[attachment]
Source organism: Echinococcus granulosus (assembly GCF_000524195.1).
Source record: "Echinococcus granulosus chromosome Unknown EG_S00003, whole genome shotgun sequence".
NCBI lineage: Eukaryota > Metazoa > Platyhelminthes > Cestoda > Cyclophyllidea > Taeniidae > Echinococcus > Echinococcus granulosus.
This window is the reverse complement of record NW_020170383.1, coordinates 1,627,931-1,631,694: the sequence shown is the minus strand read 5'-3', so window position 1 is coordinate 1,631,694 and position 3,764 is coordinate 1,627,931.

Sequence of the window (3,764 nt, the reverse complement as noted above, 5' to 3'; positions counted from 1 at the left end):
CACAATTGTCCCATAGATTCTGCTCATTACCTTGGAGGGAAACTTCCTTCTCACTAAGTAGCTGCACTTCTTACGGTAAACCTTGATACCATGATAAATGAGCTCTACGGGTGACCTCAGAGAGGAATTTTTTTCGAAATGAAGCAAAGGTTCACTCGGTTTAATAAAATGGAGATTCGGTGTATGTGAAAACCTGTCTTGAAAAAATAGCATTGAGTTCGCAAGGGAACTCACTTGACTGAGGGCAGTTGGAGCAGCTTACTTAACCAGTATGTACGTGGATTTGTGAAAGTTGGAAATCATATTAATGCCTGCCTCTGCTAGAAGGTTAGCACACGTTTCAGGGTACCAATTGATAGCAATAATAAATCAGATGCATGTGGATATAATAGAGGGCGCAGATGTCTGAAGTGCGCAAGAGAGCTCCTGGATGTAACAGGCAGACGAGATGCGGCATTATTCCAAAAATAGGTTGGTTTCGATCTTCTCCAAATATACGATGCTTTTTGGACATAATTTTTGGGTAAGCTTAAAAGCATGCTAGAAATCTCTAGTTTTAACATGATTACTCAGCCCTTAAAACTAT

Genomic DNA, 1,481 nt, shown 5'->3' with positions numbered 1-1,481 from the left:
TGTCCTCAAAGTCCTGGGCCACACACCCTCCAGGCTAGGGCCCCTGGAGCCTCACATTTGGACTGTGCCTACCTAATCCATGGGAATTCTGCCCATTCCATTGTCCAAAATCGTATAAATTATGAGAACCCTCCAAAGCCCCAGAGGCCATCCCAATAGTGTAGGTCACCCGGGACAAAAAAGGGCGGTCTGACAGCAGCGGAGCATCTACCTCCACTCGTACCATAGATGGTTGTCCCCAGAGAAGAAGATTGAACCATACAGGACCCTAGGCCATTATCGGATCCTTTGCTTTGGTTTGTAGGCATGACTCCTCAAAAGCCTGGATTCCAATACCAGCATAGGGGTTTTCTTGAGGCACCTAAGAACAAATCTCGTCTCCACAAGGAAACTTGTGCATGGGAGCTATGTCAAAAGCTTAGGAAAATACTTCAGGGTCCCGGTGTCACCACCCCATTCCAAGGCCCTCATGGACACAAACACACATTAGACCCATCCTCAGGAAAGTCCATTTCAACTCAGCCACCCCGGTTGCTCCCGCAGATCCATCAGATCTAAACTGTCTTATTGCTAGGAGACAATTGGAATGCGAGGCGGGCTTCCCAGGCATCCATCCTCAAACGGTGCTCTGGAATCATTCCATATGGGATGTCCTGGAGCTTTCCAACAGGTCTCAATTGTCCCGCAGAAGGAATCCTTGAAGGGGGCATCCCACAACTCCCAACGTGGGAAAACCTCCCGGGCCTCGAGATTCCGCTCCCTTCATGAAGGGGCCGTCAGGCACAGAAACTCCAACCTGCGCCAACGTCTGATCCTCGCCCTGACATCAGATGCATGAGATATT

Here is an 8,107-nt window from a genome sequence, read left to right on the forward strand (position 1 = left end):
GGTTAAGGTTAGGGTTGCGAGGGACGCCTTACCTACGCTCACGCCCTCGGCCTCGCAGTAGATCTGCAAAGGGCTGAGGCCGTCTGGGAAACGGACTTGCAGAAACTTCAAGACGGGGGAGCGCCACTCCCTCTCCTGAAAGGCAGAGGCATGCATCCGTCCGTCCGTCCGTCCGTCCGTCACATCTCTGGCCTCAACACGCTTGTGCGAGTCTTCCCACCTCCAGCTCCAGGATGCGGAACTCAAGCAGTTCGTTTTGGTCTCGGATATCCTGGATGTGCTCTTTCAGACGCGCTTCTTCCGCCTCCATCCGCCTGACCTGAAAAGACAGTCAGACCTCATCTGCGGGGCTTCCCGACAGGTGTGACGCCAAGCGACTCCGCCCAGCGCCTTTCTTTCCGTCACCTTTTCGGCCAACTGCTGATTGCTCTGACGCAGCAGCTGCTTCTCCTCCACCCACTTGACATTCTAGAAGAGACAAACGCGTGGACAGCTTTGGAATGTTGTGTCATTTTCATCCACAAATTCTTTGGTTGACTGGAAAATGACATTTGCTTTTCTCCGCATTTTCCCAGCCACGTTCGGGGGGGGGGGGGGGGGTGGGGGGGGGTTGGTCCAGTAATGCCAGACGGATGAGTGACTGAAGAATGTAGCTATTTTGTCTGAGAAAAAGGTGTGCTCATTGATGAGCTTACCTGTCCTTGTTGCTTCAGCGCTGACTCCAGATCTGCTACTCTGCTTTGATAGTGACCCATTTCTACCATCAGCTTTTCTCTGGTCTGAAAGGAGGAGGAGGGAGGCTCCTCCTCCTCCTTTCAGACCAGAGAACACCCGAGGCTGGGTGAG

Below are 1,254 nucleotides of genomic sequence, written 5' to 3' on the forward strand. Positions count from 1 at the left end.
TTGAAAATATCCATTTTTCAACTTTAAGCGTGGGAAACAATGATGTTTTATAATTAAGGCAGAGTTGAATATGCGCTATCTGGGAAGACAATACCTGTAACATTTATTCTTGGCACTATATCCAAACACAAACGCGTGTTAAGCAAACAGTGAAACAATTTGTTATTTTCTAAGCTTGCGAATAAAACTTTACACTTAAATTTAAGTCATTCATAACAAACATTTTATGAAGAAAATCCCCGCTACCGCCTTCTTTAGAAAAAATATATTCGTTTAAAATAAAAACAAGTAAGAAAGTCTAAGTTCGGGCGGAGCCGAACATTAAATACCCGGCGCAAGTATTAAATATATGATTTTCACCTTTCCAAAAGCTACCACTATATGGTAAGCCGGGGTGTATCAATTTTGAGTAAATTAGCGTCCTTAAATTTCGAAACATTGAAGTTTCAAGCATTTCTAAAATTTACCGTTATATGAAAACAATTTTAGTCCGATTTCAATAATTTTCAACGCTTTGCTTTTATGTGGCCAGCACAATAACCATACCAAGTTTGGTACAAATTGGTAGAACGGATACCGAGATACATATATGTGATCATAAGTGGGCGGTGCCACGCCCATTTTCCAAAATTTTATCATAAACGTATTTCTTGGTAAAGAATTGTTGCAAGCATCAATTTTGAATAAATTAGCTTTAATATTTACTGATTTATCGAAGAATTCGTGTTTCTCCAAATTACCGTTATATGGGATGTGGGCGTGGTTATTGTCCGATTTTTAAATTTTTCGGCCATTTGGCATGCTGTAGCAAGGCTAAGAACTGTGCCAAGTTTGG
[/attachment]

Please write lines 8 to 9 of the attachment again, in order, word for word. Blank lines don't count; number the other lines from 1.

TGTCCTCAAAGTCCTGGGCCACACACCCTCCAGGCTAGGGCCCCTGGAGCCTCACATTTGGACTGTGCCTACCTAATCCATGGGAATTCTGCCCATTCCATTGTCCAAAATCGTATAAATTATGAGAACCCTCCAAAGCCCCAGAGGCCATCCCAATAGTGTAGGTCACCCGGGACAAAAAAGGGCGGTCTGACAGCAGCGGAGCATCTACCTCCACTCGTACCATAGATGGTTGTCCCCAGAGAAGAAGATTGAACCATACAGGACCCTAGGCCATTATCGGATCCTTTGCTTTGGTTTGTAGGCATGACTCCTCAAAAGCCTGGATTCCAATACCAGCATAGGGGTTTTCTTGAGGCACCTAAGAACAAATCTCGTCTCCACAAGGAAACTTGTGCATGGGAGCTATGTCAAAAGCTTAGGAAAATACTTCAGGGTCCCGGTGTCACCACCCCATTCCAAGGCCCTCATGGACACAAACACACATTAGACCCATCCTCAGGAAAGTCCATTTCAACTCAGCCACCCCGGTTGCTCCCGCAGATCCATCAGATCTAAACTGTCTTATTGCTAGGAGACAATTGGAATGCGAGGCGGGCTTCCCAGGCATCCATCCTCAAACGGTGCTCTGGAATCATTCCATATGGGATGTCCTGGAGCTTTCCAACAGGTCTCAATTGTCCCGCAGAAGGAATCCTTGAAGGGGGCATCCCACAACTCCCAACGTGGGAAAACCTCCCGGGCCTCGAGATTCCGCTCCCTTCATGAAGGGGCCGTCAGGCACAGAAACTCCAACCTGCGCCAACGTCTGATCCTCGCCCTGACATCAGATGCATGAGATATT

Here is an 8,107-nt window from a genome sequence, read left to right on the forward strand (position 1 = left end):